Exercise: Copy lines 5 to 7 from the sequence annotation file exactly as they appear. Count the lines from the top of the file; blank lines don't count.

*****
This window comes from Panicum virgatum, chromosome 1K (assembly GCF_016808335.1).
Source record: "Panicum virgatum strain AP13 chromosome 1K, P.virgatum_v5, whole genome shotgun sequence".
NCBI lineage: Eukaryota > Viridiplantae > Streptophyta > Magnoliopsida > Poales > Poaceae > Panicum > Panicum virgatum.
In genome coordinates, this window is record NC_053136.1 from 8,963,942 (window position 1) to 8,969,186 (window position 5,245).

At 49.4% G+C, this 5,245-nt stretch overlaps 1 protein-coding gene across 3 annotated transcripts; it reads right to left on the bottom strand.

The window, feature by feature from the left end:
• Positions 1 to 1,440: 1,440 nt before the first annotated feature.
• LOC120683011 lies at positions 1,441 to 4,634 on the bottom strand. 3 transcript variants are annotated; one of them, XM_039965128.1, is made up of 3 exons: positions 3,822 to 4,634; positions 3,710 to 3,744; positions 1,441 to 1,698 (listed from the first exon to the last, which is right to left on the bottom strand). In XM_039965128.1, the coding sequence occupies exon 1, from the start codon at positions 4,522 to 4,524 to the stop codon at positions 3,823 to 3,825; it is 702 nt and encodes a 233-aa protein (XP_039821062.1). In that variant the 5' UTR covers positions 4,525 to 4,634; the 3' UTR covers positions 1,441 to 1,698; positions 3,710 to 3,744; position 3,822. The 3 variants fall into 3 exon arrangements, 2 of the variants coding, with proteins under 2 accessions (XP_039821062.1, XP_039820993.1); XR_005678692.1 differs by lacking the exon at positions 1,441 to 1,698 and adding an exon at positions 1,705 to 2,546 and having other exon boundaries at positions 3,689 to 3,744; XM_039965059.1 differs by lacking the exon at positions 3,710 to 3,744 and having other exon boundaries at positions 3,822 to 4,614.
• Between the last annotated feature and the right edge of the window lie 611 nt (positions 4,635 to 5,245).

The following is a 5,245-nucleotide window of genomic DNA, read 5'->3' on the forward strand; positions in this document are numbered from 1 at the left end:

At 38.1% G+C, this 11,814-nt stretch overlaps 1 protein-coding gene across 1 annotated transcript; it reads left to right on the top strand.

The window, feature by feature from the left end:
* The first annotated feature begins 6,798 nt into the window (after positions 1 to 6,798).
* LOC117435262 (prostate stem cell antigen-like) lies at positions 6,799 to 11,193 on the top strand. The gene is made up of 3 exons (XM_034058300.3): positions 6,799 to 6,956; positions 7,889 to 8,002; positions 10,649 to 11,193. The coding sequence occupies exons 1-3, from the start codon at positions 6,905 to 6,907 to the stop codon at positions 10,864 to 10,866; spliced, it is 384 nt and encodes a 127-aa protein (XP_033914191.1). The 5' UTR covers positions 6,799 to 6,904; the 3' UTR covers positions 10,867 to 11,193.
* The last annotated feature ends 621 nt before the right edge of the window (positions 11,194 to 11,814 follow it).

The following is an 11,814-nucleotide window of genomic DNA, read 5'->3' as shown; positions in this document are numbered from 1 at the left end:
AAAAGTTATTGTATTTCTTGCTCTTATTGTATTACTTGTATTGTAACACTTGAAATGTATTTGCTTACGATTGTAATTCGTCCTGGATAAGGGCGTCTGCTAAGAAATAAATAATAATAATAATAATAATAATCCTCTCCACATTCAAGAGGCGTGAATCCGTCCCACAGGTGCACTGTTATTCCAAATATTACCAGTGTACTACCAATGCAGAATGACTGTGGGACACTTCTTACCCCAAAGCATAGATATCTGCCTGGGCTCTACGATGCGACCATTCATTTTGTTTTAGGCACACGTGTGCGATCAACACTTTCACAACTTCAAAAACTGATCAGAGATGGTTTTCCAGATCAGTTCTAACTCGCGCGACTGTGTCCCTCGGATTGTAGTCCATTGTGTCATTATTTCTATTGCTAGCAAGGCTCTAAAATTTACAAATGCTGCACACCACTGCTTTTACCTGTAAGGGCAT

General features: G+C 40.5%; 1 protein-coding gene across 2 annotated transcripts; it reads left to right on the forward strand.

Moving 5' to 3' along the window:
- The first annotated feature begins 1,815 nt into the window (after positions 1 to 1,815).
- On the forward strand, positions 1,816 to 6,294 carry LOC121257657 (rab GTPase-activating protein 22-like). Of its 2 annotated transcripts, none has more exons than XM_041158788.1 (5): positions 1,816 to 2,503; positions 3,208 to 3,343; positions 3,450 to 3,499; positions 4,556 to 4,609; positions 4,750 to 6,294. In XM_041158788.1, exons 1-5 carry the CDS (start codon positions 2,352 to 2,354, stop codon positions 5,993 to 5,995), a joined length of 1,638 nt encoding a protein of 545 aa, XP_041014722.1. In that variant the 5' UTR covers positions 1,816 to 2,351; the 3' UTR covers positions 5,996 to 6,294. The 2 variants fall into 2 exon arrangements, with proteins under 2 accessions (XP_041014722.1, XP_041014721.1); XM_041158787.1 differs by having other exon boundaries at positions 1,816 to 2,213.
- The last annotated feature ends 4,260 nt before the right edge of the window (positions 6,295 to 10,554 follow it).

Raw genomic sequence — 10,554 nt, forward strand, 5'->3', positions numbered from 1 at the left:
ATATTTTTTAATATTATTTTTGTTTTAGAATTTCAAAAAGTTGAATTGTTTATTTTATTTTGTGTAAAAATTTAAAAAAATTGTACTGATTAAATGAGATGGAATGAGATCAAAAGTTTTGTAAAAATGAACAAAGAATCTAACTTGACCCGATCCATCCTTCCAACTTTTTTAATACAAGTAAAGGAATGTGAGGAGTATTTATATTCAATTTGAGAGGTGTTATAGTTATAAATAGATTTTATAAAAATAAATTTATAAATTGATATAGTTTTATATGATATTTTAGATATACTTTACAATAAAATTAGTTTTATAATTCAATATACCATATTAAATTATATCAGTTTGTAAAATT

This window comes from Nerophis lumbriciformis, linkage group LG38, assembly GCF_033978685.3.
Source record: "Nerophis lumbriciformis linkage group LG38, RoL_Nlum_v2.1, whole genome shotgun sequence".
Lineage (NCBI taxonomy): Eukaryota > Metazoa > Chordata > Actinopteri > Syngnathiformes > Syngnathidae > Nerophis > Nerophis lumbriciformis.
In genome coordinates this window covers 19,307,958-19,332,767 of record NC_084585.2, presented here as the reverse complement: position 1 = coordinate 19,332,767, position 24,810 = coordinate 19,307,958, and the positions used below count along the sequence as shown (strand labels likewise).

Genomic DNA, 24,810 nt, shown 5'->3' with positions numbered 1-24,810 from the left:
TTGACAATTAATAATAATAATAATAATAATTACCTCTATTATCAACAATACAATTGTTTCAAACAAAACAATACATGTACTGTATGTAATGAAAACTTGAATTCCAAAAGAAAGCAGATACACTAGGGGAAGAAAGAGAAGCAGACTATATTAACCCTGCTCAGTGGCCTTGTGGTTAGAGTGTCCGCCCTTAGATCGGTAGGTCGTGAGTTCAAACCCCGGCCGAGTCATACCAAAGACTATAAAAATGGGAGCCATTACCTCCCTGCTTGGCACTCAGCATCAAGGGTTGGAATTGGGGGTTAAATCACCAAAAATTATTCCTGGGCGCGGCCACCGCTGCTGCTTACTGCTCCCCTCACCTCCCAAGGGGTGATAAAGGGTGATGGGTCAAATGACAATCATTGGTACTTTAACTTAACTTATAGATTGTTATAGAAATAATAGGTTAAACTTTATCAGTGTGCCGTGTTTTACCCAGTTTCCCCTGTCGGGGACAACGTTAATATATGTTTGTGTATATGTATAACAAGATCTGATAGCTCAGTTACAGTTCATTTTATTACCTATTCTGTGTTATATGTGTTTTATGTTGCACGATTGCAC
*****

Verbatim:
At 49.4% G+C, this 5,245-nt stretch overlaps 1 protein-coding gene across 3 annotated transcripts; it reads right to left on the bottom strand.

The window, feature by feature from the left end:
• Positions 1 to 1,440: 1,440 nt before the first annotated feature.